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A prophet’s Holiday Greeting Malachi 3: 1-4


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A Prophet’s Holiday Greeting
Malachi 3:1-4
I’ve got some good news to share with you. But, I’ve also got some bad news. It’s not my news really; it belongs to Advent. It’s Advent news. And some of it’s good, and some bad.

Here’s the good news: God is on the way. We’re waiting and hoping for God to come. We rejoice that God has come to us in Jesus Christ and we now look forward to God’s full arrival again. This is the good news of Advent: God is coming to save us.

So what’s the bad news? God is on the way. Part of the reality of this season of preparation for God’s arrival is the stark realization that God’s arrival puts an end to our old, comfortable, sinful ways. Part of the news of this season is that the birth of a new world means the end of the old one.

The people who first heard the message of Malachi, though, were firmly entrenched in the old world. They had spent years listening to the prophets tell them of what God was going to do through the chosen people, only to look around them and see something entirely different. Dr. Ramsay, my college OT professor, puts it bluntly in one of his books.1 He indicates that the people looked around and came to a startling conclusion: “The promises of the prophets simply had not come true.” He goes on to describe how Ezekiel had promised a glorious new temple and city, but that the Temple that was built could in no way be described as glorious. He refers to Haggai who had promised that the treasures of all the nations would flow to the Temple, but it and the people who worshiped there lived in poverty. Isaiah and others had promised that there would be a king of David’s line on the throne, but at the time of Malachi the Jews were still under foreign rule. “No wonder that they complained skeptically to God, ‘How have you loved us?’” The people looked at God and wondered if God could be sued for breach of promise, and their faith was on shaky ground.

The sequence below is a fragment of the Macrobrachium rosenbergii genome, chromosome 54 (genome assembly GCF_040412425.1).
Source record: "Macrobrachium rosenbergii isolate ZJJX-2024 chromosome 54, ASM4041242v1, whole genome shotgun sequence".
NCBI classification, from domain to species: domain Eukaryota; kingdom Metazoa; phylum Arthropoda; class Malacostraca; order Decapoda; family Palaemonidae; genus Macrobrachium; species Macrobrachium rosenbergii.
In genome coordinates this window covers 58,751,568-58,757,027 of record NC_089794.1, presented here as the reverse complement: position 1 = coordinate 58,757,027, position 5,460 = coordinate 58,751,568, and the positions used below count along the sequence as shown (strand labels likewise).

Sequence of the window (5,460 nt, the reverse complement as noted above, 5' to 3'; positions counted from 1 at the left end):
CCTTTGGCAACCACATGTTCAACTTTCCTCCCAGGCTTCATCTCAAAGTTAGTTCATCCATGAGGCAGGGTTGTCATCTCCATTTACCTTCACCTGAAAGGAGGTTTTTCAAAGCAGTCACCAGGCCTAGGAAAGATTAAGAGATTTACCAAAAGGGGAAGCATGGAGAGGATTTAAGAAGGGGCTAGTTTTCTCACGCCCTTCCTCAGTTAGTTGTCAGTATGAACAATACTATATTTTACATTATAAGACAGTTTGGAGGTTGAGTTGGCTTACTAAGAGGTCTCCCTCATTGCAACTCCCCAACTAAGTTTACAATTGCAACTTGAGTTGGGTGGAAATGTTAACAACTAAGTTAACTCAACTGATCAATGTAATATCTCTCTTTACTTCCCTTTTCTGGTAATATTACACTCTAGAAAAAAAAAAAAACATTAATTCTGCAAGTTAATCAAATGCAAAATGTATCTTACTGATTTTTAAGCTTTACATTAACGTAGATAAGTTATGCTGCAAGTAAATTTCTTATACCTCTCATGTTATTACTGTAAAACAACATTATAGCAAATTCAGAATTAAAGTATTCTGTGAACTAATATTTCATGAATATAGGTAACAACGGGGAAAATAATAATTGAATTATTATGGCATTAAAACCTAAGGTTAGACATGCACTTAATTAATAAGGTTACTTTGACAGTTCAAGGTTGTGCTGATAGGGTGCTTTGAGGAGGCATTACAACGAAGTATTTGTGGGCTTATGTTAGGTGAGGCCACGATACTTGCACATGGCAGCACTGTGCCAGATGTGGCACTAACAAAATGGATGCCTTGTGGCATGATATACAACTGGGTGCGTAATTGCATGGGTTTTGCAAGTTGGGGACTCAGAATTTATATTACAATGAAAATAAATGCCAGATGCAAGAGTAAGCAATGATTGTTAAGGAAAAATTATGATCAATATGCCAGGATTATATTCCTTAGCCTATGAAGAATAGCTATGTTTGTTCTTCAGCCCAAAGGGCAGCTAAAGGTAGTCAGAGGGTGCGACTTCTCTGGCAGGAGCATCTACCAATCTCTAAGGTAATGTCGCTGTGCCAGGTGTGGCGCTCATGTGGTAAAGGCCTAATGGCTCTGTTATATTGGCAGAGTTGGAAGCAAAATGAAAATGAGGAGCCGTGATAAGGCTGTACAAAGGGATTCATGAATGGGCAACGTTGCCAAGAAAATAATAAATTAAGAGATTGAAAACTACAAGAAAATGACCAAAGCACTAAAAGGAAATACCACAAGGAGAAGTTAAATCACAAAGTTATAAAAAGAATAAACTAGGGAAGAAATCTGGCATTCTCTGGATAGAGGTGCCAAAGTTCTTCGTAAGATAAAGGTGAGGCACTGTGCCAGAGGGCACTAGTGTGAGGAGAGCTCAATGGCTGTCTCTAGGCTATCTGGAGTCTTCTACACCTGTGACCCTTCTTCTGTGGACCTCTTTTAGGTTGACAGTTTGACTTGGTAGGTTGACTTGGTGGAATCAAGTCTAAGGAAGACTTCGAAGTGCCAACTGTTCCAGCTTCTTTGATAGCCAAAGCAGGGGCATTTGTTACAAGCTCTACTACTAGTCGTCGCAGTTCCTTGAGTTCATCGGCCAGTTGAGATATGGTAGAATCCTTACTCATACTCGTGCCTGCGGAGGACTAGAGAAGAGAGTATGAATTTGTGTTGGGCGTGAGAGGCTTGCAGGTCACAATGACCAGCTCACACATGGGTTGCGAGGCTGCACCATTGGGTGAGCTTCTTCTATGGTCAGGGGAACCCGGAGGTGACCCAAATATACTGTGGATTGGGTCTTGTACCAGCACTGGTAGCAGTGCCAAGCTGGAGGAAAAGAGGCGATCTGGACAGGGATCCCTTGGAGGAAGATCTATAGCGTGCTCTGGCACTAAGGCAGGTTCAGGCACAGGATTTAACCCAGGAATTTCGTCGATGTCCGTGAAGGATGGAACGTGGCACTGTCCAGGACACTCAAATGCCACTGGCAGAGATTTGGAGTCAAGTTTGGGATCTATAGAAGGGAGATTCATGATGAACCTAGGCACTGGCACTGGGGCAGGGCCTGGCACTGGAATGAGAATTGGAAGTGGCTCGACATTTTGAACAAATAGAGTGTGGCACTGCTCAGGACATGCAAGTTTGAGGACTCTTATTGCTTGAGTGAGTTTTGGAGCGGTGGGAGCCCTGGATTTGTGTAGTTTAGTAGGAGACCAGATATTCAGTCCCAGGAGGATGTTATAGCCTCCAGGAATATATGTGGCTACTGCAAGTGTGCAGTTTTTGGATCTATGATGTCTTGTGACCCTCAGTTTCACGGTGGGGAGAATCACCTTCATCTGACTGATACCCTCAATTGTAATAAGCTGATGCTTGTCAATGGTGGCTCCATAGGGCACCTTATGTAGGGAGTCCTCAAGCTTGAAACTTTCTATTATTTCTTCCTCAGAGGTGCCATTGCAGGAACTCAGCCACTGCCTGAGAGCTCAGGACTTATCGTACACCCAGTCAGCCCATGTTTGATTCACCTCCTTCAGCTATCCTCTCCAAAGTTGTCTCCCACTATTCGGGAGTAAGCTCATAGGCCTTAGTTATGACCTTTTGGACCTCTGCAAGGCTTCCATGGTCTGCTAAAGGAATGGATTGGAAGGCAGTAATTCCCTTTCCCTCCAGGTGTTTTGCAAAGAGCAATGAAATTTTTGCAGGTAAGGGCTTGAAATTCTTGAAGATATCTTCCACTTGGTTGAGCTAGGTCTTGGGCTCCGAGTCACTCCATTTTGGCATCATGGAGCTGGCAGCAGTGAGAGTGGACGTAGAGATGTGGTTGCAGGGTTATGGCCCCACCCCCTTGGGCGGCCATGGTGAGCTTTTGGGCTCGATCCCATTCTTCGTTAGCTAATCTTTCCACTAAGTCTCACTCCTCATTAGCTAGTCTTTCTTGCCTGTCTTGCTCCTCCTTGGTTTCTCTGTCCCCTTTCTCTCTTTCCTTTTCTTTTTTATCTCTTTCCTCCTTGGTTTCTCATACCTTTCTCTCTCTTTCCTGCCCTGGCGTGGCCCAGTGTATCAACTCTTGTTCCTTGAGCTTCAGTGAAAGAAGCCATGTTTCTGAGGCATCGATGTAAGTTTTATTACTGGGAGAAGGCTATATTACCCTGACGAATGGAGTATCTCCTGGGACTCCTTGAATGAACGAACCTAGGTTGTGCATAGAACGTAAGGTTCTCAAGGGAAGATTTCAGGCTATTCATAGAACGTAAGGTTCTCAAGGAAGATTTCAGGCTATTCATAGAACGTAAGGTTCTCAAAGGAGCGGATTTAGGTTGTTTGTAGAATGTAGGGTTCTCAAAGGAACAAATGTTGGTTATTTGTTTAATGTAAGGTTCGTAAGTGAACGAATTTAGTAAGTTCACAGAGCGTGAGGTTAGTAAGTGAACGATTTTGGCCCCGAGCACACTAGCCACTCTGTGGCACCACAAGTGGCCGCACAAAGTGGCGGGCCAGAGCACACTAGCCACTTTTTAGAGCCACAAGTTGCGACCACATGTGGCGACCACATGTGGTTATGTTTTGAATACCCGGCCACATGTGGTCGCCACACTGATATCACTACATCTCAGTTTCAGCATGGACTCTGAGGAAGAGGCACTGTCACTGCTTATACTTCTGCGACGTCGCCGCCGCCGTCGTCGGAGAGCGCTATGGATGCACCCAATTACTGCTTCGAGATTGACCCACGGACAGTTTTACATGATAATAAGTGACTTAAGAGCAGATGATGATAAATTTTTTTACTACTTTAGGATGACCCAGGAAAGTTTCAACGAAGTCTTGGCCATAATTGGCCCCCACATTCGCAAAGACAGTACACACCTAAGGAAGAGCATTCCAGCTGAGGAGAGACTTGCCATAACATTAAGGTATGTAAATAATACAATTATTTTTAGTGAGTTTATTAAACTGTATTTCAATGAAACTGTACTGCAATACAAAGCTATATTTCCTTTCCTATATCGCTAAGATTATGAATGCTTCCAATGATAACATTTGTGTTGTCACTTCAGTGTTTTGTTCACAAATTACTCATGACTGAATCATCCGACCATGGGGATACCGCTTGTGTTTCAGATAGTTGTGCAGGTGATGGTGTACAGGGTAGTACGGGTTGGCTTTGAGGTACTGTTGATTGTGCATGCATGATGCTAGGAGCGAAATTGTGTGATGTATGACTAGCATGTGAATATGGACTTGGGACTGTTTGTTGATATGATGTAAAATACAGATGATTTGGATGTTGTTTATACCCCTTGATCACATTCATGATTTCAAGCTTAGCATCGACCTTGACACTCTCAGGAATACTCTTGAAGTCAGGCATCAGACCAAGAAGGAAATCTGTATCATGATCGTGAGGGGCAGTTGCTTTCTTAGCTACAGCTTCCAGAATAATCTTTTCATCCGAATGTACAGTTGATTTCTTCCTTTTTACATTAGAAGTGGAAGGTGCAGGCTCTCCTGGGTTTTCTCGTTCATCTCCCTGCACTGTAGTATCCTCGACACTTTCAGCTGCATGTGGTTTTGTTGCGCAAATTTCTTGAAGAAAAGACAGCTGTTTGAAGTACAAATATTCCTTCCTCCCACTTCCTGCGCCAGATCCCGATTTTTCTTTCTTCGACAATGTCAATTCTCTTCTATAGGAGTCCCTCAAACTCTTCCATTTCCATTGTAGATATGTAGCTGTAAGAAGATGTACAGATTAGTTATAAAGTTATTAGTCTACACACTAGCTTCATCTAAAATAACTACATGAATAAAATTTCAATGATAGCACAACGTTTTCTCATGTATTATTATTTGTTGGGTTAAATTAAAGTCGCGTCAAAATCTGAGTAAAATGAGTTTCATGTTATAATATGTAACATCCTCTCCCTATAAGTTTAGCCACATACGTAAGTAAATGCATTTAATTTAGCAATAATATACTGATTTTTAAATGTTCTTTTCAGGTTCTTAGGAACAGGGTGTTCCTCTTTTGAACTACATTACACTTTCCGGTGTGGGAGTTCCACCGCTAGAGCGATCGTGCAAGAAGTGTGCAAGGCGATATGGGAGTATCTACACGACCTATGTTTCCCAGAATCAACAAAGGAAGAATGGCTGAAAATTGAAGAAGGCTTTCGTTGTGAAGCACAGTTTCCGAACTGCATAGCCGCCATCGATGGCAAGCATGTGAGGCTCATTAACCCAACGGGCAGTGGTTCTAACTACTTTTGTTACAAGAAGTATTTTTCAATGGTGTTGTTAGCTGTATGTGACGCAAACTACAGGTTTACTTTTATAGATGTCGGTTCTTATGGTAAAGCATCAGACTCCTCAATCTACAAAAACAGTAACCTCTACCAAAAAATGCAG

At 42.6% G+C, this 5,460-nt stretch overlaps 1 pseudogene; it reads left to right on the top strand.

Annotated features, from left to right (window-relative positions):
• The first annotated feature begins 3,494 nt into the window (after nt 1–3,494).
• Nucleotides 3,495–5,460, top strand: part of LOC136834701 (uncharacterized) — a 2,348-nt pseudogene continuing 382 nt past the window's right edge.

This failure of faith could be seen in the people’s lives and worship, which Dr. Ramsay describes like this: “What they sacrificed at the Temple were the culls from their flocks, and many paid no tithes at all. Even the priests lacked reverence for their own ceremonies. Families were in trouble….Superstition, adultery, perjury, abuse of workers, neglect of widows and orphans, and prejudice against people of other races was common.” It was a low-point in the life of Jewish faith.

Sometime around 460 or 450 BC, an otherwise unknown prophet arrived on the scene and began a conversation with these faithless people. When the messenger in Malachi enters the Temple to speak to the people, he brought some good news and some bad news as well. Good news: the one you seek is coming. His messenger is drawing near and will soon be with you. But (and here’s the bad news), “who can endure the day of his coming, and who can stand when he appears?” Good news, bad news. Your God is on the way.

I’ll let you in on something behind the scenes of the naming of this sermon. One of the old rules of naming sermons is that the title ought to be so provocative that if someone read it on the church sign while riding by on a bus, they would want to stop the bus and come in to hear it. (As an exercise, the professor once asked for a good example of a title that would do that. The student’s proposal was this: “Your bus is on fire.”)